Vicious. Visceral. Controversial. These aren’t negatives in Romain Gavras world. They are key elements, necessities to be able to breathe life in his work. The content he portrays in his works is violent and upsetting at times, but creates an interesting array of images that say more about our global society in a few short minutes than some full length films.
The military and overt power seem to be the most prevalent themes in Gavras’ work. This video for The Last of the Shadow Puppets’ “The Age of the Understatement” has these themes in full effect as Russian tanks tread through snowy tundra while scenes of a priest, a frightened figure skater, Russian soldiers, a strange theater, and the band interlock with one another.
I’m a big fan of Justice and the video for “Stress” is the first of Gavras’ that I saw. the song is frantic and unnerving, like siren going off warning the viewer of danger. Gavras take this and creates a gang of nihilistic youths who terrorize the outskirts of Paris and its inhabitants. They strut through street and they kick down side view mirrors and set fire to the world. It ugly and grimy, these kids with their leather jackets carrying Justice’s cross logo are overwhelmingly crass and serve as an example of the extremes that some areas can foster.
“Born Free” seems to have garnered Gavras’ the most attention to his career. The music video is more of a short film about hatred, which is represented in a particularly stunning way. At first the video seems to be a manhunt for a single man performed by fascist soldiers wearing American tactical gear. It is then revealed to be culling, using redheads as the victims of brutal violence and bigotry. The use of redheads in the role lends itself to absurdity, with its intentions extending to the horrible acts of the soldiers. The video reaches beyond the reach of the songs length lasting an uncomfortable nine minutes, all the while M.I.A.’s voice hangs in the background insisting, demanding, that we’re born free.
Gavras’ film, Notre Jour Viendra, continues the concepts of racism and violence presented in the Born Free video. The film is currently difficult to find in the U.S., but I hope to get my hands on it soon.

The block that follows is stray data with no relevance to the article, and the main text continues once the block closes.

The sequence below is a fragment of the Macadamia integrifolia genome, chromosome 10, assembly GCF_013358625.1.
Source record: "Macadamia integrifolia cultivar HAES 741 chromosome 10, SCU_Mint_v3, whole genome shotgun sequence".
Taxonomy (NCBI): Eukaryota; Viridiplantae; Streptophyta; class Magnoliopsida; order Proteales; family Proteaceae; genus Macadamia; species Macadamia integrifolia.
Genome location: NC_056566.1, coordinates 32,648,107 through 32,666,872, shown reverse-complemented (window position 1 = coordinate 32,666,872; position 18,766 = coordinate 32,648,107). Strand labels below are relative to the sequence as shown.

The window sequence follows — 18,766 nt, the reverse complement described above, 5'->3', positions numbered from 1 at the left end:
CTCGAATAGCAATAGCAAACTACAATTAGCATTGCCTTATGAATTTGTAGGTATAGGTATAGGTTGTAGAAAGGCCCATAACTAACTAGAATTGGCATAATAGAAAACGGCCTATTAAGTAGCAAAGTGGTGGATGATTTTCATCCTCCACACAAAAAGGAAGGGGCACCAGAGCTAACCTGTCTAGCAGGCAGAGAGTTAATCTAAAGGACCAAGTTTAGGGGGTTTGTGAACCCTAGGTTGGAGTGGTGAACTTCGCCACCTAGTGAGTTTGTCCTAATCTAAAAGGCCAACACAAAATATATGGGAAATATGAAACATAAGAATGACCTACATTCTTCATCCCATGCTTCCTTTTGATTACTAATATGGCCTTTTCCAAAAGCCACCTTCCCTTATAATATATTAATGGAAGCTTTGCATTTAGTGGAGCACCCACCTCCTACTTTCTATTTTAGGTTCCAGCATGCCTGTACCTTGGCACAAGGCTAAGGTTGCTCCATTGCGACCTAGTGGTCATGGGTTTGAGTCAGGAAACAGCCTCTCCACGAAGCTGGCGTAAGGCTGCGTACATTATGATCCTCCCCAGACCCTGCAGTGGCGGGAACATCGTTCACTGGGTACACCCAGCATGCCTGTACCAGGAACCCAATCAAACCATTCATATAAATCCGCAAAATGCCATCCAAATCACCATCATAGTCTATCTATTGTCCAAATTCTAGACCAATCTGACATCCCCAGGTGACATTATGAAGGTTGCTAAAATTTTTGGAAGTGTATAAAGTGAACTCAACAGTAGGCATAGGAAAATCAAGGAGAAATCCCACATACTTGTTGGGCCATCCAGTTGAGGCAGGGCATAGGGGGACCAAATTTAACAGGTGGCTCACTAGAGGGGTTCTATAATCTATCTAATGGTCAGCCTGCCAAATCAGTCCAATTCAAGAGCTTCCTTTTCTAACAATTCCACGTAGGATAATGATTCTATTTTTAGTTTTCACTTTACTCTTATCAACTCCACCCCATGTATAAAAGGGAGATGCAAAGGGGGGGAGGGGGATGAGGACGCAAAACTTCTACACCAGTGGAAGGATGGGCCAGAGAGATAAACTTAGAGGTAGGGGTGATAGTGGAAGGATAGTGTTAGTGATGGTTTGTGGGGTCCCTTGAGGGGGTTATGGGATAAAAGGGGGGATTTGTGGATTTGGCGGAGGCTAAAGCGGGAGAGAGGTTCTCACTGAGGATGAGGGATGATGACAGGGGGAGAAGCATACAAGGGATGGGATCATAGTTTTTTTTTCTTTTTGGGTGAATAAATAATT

At first glance, the second Gavras/M.I.A video looks like excess for excess sake. However, the message it is trying to send is anything but. “Bad Girls” shows Arabian women dressed in traditional garb refusing to conform to gender and societal norms. The video stands tall and supports women’s rights in a near outlandish way, strong pushing the demand for better treatment. This statement is made loud and abundantly clear, never cowering away from it.
“No Church in the Wild” is rebellious song that confronts the sanctity and prestige of those in power save for Kanye West’s overly superficial and pompous section (I get it, you like sex). Jay-Z’s verses squarely attacks religion and tradition, Frank Ocean cranks out the fantastic chorus, and The Dream auto-tunes a bridge that connects West’s showy lyrics to the rest of the song. Gavras’ video perfectly captures an uprising against an oppressive government and unlike the video for “Born Free”, this one parades a sense of victory at the end. Despite this, Gavras juxtaposes a majestic elephant rising against the backdrop of the city with its soldiers still standing. It’s a harrowing image that lets us know, this win isn’t forever.
You can check out some more of Romain Gavras’ videos here.